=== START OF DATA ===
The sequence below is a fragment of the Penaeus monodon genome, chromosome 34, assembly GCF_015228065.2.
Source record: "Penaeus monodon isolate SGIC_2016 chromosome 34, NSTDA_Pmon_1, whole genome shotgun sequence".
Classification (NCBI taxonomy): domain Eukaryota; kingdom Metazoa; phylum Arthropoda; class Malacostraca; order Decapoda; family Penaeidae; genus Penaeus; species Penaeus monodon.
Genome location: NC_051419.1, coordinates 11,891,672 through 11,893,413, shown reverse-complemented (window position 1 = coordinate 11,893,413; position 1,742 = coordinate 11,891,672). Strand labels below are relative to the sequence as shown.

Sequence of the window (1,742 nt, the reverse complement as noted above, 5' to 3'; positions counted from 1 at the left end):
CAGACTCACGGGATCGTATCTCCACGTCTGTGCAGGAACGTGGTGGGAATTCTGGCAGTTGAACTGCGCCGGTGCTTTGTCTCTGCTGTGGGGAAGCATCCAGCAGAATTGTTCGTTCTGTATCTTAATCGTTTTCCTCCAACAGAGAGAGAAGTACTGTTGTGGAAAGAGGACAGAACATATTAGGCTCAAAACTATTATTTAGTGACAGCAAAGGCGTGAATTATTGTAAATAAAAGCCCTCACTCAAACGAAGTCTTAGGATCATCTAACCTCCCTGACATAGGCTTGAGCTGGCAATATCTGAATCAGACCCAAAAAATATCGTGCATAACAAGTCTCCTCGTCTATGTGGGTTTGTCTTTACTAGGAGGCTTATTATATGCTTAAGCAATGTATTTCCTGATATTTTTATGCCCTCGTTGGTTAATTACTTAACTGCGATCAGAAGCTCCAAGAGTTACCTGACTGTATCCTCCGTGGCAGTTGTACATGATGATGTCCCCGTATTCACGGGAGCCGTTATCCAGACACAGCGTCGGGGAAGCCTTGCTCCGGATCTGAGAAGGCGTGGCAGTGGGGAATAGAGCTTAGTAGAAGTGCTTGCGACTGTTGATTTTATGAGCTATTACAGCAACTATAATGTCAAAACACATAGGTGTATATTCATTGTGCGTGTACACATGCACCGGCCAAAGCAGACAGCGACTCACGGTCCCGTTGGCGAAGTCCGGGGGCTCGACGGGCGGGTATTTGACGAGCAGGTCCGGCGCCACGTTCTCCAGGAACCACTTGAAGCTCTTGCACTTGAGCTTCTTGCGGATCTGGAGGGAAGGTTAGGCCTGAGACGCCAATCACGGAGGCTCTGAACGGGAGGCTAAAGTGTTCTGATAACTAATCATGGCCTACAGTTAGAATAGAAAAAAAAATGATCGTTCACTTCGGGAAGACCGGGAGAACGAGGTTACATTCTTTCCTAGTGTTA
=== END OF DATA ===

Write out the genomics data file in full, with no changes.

The sequence below is a fragment of the Penaeus monodon genome, chromosome 34, assembly GCF_015228065.2.
Source record: "Penaeus monodon isolate SGIC_2016 chromosome 34, NSTDA_Pmon_1, whole genome shotgun sequence".
Classification (NCBI taxonomy): domain Eukaryota; kingdom Metazoa; phylum Arthropoda; class Malacostraca; order Decapoda; family Penaeidae; genus Penaeus; species Penaeus monodon.
Genome location: NC_051419.1, coordinates 11,891,672 through 11,893,413, shown reverse-complemented (window position 1 = coordinate 11,893,413; position 1,742 = coordinate 11,891,672). Strand labels below are relative to the sequence as shown.

Sequence of the window (1,742 nt, the reverse complement as noted above, 5' to 3'; positions counted from 1 at the left end):
CAGACTCACGGGATCGTATCTCCACGTCTGTGCAGGAACGTGGTGGGAATTCTGGCAGTTGAACTGCGCCGGTGCTTTGTCTCTGCTGTGGGGAAGCATCCAGCAGAATTGTTCGTTCTGTATCTTAATCGTTTTCCTCCAACAGAGAGAGAAGTACTGTTGTGGAAAGAGGACAGAACATATTAGGCTCAAAACTATTATTTAGTGACAGCAAAGGCGTGAATTATTGTAAATAAAAGCCCTCACTCAAACGAAGTCTTAGGATCATCTAACCTCCCTGACATAGGCTTGAGCTGGCAATATCTGAATCAGACCCAAAAAATATCGTGCATAACAAGTCTCCTCGTCTATGTGGGTTTGTCTTTACTAGGAGGCTTATTATATGCTTAAGCAATGTATTTCCTGATATTTTTATGCCCTCGTTGGTTAATTACTTAACTGCGATCAGAAGCTCCAAGAGTTACCTGACTGTATCCTCCGTGGCAGTTGTACATGATGATGTCCCCGTATTCACGGGAGCCGTTATCCAGACACAGCGTCGGGGAAGCCTTGCTCCGGATCTGAGAAGGCGTGGCAGTGGGGAATAGAGCTTAGTAGAAGTGCTTGCGACTGTTGATTTTATGAGCTATTACAGCAACTATAATGTCAAAACACATAGGTGTATATTCATTGTGCGTGTACACATGCACCGGCCAAAGCAGACAGCGACTCACGGTCCCGTTGGCGAAGTCCGGGGGCTCGACGGGCGGGTATTTGACGAGCAGGTCCGGCGCCACGTTCTCCAGGAACCACTTGAAGCTCTTGCACTTGAGCTTCTTGCGGATCTGGAGGGAAGGTTAGGCCTGAGACGCCAATCACGGAGGCTCTGAACGGGAGGCTAAAGTGTTCTGATAACTAATCATGGCCTACAGTTAGAATAGAAAAAAAAATGATCGTTCACTTCGGGAAGACCGGGAGAACGAGGTTACATTCTTTCCTAGTGTTA